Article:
In the three years since diagnosis, Dana and the kids remember with thankfulness and fondness the time spent with Daryl.
“I would think it would be a lot worse if we had less time to absorb everything,” she said.
Dana also has her memories from childhood growing up in Lester Prairie, knowing the easy-going, fun and genuine Daryl since first grade, and dating him since their junior year of high school, graduating together in 1997.
“We had a crush on each other in first,” she said. “We’ve known each other forever.”
Dana attended Gustavus Adolphus to pursue nursing and Daryl went to Bethany Lutheran College, playing baseball there, before working in construction for Automated Building Components and later Munson Lakes Nutrition in Howard Lake.
Daryl, a centerfielder, is a member of the Lester Prairie Sports Hall of Fame and played for Winsted’s town team for over 10 years and also coached.
“His real love of sports was baseball,” she said.
An avid hunter and fisher, he also enjoyed watching and playing sports and being outdoors.
His health limited him from attending a lot of Brayden and Colby’s T-ball games and Kya’s piano recitals this past year, but he would spend time with them when he could, whether it was outside or playing in the house.
“He was a very involved dad and a very fun parent,” she said. “He’d be the one that would be making gingerbread houses and snowmen and snow forts and sledding outside with the kids. He was super fun.”
For Dana now, the change since his death has been difficult, but she knows she can continue to rely on the close friends and family who helped with meals, gas cards and taking care of the kids when Daryl was ill. She knows they will always share their memories of Daryl with her kids.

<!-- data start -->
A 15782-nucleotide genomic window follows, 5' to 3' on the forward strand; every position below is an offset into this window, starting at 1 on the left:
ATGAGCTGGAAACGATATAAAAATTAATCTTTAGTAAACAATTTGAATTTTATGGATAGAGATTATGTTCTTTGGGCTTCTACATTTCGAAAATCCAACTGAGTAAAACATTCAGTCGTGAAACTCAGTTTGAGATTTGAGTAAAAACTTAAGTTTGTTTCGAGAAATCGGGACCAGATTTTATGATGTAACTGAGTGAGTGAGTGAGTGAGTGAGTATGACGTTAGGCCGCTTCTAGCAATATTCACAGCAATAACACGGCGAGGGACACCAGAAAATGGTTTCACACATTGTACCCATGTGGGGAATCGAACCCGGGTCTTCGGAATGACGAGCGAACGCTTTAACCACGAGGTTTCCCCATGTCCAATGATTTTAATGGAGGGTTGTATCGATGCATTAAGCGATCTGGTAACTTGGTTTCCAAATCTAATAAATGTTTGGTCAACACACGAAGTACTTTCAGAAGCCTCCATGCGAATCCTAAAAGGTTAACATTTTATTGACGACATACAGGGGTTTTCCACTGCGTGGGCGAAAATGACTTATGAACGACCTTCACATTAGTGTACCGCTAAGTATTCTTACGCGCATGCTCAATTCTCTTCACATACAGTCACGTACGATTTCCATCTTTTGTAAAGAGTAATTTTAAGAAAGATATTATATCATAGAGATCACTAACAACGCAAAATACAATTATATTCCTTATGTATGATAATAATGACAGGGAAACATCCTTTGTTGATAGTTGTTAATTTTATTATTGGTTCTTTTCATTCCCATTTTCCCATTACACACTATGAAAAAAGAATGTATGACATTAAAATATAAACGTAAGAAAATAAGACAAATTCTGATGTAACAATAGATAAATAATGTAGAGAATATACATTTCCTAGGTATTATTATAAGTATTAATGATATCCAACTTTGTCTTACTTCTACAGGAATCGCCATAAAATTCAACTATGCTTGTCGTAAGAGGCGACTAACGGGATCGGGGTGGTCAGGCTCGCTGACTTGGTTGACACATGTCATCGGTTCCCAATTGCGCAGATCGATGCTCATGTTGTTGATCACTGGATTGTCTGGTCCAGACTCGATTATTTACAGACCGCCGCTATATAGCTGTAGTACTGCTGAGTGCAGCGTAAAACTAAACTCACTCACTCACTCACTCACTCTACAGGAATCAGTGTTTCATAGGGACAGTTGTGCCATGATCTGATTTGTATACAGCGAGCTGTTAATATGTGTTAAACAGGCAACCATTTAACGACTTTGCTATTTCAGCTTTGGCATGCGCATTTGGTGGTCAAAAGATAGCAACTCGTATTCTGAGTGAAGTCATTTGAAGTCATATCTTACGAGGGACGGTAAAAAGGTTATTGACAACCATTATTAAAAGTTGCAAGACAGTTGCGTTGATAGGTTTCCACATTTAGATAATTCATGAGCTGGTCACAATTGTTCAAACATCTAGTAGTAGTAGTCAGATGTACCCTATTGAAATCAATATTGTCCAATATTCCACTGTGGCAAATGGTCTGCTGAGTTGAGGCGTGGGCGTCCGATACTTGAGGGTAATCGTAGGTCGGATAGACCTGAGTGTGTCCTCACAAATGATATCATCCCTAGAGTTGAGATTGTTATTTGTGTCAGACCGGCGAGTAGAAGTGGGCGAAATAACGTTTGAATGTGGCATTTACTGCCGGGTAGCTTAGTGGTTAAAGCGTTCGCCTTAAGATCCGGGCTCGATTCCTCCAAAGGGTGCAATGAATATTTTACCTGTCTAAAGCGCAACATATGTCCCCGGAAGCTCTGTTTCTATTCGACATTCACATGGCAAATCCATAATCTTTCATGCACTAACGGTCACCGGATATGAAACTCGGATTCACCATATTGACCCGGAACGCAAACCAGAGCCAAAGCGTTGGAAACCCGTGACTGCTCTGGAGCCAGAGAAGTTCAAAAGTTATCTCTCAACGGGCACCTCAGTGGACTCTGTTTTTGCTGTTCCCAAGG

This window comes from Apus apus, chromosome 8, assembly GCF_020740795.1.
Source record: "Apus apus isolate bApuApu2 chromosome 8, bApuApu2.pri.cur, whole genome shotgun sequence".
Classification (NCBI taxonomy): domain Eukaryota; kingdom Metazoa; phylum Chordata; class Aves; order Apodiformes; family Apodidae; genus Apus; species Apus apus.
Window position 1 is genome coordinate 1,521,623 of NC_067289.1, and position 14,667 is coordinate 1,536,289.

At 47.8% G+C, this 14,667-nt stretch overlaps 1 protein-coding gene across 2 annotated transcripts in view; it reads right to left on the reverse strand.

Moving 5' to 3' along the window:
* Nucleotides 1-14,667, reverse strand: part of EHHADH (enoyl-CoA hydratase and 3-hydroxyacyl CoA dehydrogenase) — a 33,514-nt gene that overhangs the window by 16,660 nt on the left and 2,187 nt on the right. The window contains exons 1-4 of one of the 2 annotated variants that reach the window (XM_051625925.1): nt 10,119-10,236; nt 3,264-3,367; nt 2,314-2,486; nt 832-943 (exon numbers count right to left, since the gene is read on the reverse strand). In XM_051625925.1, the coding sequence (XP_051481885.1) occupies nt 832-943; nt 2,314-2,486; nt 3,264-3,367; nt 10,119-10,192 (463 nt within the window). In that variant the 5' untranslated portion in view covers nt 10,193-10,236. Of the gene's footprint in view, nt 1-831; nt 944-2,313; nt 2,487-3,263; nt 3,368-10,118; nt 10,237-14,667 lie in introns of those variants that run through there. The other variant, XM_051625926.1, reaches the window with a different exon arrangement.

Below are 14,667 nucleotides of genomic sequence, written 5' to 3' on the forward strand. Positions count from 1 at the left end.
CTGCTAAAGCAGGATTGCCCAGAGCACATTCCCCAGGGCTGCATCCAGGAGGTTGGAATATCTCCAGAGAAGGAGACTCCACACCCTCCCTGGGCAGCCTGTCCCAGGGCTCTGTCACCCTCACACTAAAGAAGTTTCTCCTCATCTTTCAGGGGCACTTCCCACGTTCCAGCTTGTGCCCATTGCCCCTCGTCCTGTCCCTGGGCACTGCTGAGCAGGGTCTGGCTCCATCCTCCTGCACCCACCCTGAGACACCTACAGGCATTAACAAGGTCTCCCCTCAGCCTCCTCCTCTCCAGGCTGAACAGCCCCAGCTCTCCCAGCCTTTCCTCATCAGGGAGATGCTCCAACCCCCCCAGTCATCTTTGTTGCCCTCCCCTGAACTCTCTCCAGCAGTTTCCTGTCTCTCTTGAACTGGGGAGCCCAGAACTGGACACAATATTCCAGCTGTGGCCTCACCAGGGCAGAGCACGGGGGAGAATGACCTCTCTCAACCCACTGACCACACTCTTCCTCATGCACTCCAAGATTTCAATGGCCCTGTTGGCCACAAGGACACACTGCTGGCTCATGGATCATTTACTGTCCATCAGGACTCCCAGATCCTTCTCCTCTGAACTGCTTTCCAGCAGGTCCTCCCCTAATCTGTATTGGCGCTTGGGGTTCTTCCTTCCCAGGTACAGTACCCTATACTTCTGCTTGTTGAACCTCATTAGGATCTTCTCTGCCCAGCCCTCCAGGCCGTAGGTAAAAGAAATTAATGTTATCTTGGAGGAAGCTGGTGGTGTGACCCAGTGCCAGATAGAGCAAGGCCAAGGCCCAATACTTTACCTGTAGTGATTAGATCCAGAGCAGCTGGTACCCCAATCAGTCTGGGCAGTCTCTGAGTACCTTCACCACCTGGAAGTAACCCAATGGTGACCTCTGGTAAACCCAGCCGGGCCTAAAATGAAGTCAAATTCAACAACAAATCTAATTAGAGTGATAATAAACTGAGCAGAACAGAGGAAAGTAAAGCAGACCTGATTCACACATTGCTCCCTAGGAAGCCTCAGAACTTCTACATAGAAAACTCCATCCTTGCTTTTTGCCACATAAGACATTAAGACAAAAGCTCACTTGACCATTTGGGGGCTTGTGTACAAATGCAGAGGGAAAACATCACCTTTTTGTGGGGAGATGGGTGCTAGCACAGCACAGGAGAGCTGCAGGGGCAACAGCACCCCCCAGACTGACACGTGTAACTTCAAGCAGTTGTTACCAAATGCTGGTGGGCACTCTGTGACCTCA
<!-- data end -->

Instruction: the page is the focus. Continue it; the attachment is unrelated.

“Quite a few friends are still in the area that we graduated with and have known both of us forever,” she said. “So that will help a lot too, that they’ll (my kids), through stories, get to know the best they can of dad. That’s helpful to me that if they have questions or something, they can easily find an answer.”
In addition to friends, Dana and Daryl found some guidance from their confirmation youth pastor, Bill Metzger, who is now at Holy Cross Lutheran Church in Cary, Ill., and came back to Lester Prairie to officiate the service.
“We’ve never questioned ‘why us?’ or we’ve never questioned our faith,” said Dana. “Towards the end he even said ‘I get to be with God and Jesus.’”
Dana’s faith has also become stronger.
“There’s been things throughout the journey, little signs of things,” she said, recalling when Daryl had a full cardiac arrest in May 2011. “There’s just little things that there’s obviously a higher power that be. I’m glad we have the faith…. It’s gotten stronger. There’s just a comfort level there.”